“You’re so lucky!”
That’s the response I get when I tell people that I work as a freelance designer and writer. Most people think I live the life of a college student taking a few online summer classes – roll out of bed around 9 a.m., eat some cereal while I check Facebook, design some logos as I watch television, jot out a blog post and then head out for the evening.
No amount of describing my workload will convince people that I don’t spend my days watching “The Price is Right” while still in my bathrobe and cute, comfy bunny slippers.
You know better. You get it because you’re a freelancer, too. The workload can be tremendous. On top of being a designer or a writer, or both, you’re also a salesman, accountant, secretary and boss.
There have been a lot of articles about making sure to include enough time for a personal life. What I think many freelancers struggle with, though, is disconnecting the personal atmosphere while they are at work. While advice on this topic is nowhere near universal, here is what I’ve learned works for me.
Go to the “Office”
The struggle to separate work from a personal life is something that affects nearly all workers, not just freelancers. I think we’re more susceptible to it because there is literally no separation between our work address and our home address. So set up your work station, go to your office to do your work and then leave. Don’t return until you’re back on the clock.
When I’m working, I make the separation clear to myself: I sit at my desk and use external monitors. When I need to use my computer in my downtime, I disconnect my laptop and take it somewhere else.
That doesn’t mean you need to punch 9 to 5 at your desk; set up the hours that work for you. Maybe it’s a straight nine-hour shift. Maybe it’s four hours in the morning and four hours at night.
The most important thing, though, is that physical barrier. When you work, you’re at your desk. When you’re at your desk, you work. Keep that visible separation, even if it’s simply a line of tape around the desk in your guest bedroom, so that there is a clear delineation between when you’re at work and when you’re on personal time.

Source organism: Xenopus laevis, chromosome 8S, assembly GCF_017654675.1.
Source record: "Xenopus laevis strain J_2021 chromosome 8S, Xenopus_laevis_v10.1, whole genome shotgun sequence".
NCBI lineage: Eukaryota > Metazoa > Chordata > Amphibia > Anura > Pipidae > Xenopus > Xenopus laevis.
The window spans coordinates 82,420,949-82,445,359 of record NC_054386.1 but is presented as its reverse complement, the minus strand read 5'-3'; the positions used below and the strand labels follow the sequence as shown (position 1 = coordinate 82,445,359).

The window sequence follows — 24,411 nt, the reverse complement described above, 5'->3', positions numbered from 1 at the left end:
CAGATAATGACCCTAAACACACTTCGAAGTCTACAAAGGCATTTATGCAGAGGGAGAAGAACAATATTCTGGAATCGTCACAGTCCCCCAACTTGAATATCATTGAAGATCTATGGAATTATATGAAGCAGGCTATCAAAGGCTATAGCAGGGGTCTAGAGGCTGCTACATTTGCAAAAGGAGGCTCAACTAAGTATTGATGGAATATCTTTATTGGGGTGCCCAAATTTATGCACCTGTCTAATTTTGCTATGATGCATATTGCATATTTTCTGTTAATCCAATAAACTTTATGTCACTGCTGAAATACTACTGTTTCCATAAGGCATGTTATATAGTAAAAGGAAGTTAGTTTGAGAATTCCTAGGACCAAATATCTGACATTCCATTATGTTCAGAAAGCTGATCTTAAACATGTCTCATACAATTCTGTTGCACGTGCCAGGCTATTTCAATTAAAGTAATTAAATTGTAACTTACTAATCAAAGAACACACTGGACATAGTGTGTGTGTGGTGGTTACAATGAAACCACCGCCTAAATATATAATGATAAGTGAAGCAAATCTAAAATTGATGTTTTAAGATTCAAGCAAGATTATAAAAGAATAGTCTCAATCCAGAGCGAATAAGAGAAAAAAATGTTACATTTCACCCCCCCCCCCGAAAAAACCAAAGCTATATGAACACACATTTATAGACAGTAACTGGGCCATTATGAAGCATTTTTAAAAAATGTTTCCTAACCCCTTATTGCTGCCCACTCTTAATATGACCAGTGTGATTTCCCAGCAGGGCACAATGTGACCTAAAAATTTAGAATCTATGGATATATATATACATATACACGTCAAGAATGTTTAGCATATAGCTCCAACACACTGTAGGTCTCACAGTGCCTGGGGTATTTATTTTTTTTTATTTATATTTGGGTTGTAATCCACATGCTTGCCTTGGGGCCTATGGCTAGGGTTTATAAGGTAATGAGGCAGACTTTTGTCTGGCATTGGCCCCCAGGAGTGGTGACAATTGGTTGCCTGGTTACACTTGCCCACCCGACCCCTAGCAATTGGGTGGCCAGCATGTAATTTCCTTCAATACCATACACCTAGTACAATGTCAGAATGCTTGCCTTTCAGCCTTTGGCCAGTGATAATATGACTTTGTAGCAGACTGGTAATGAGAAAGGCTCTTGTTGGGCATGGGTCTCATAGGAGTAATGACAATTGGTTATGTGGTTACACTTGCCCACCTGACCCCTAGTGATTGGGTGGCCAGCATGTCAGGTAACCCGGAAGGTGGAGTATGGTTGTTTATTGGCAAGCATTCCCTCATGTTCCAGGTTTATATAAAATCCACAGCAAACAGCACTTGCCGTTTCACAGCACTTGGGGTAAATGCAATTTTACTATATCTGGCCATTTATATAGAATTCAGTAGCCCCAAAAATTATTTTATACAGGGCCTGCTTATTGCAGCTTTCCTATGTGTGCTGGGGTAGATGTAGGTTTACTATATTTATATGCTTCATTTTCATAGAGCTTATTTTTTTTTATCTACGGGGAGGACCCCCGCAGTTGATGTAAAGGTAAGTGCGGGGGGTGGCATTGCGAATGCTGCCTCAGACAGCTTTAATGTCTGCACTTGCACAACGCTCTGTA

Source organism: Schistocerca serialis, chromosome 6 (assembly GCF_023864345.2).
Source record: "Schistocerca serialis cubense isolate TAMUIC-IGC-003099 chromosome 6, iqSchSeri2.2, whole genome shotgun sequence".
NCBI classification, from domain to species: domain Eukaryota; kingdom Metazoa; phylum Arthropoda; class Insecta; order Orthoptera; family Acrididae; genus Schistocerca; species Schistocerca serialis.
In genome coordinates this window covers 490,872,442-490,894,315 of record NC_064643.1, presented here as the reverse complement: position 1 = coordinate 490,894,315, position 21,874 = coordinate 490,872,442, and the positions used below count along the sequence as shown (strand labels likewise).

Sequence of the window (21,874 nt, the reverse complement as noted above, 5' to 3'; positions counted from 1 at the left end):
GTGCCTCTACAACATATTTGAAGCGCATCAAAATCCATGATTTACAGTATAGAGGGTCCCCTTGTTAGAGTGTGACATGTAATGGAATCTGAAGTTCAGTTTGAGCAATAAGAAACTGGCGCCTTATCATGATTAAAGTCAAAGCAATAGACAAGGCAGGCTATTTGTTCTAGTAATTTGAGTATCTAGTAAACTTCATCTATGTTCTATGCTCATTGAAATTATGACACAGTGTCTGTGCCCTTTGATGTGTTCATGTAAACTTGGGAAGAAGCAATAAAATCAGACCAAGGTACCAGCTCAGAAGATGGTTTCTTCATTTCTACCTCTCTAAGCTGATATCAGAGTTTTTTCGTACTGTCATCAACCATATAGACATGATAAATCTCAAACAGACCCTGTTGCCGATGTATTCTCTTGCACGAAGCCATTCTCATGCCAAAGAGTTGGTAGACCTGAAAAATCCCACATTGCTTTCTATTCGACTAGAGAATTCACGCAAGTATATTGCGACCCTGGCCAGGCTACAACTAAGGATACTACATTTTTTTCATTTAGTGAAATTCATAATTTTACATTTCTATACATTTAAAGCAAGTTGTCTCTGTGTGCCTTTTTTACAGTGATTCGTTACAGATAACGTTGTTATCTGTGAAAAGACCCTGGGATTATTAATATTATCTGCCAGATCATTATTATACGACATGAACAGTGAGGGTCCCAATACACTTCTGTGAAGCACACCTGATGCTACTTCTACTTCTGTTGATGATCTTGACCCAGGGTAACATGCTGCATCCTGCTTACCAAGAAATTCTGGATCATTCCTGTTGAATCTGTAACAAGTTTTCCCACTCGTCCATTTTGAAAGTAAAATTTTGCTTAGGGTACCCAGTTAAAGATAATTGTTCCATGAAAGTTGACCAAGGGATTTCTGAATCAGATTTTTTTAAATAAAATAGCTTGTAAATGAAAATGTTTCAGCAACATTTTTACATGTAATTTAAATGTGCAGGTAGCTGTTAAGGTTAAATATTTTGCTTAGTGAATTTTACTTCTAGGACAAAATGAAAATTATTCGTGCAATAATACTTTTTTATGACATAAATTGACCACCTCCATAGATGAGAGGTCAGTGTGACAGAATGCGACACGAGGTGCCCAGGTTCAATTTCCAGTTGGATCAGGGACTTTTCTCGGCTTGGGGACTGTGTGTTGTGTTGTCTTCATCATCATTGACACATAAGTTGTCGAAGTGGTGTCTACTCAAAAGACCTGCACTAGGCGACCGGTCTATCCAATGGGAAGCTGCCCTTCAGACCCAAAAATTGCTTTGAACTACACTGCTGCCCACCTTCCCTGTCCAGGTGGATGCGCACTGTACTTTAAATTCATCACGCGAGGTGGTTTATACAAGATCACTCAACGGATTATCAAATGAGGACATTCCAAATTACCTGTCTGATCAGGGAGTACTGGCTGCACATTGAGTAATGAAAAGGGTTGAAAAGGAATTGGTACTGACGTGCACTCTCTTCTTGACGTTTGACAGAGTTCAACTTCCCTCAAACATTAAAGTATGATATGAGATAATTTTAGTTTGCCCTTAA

Block Your Distractions
I’m sure I don’t need to elaborate on the struggles of keeping focused on work when your Facebook is literally one tab away. There’s no boss looking over your shoulder; it’ll only take a minute.
Yeah, sure it will.
Use a blocking tool to block access to certain time-wasting sites. You can customize the browser to only block the site for a specified amount of time, so when your workday is up, you’re back to normal.
Now, I know that many freelancers need to use social media for communication and outreach. If you’re serious about cutting out the distractions and limiting your personal access to social media, use an automated service like If This, Then That to help disseminate information. You can designate a specific part of your workday to log in and check out any new comments.
Don’t Isolate Yourself
You need to get out for a little bit. Most freelance work requires a degree of creativity and inspiration, and working by yourself at a computer isn’t helping. Like any strong workplace, you need to find ways to socialize. Personally, a friend and I schedule a Swedish coffee break at a nearby café on my freelance days. This may seem like I’m actually mixing my personal and business life, but the truth is that taking a moment out of my day to re-enter the real world helps keep me focused when I return to my desk.
Another inventive possibility is to take advantage of coworking. In a coworking setup, you get the benefits of office socialization and camaraderie while maintaining the independence of freelancing.
Above all, you’ve got to do what’s best for you. If you can honestly tell yourself that you work best in pajamas, then don’t feel the need to dress up just because other freelancers tell you to do it. However, don’t lie to yourself simply because you want to wear those cute bunny slippers. As long as you’re honest about what’s truly working for you, you’ll be able to establish your own routines.
How do you achieve work-life balance as a freelancer? I want to hear your stories! Leave a comment below.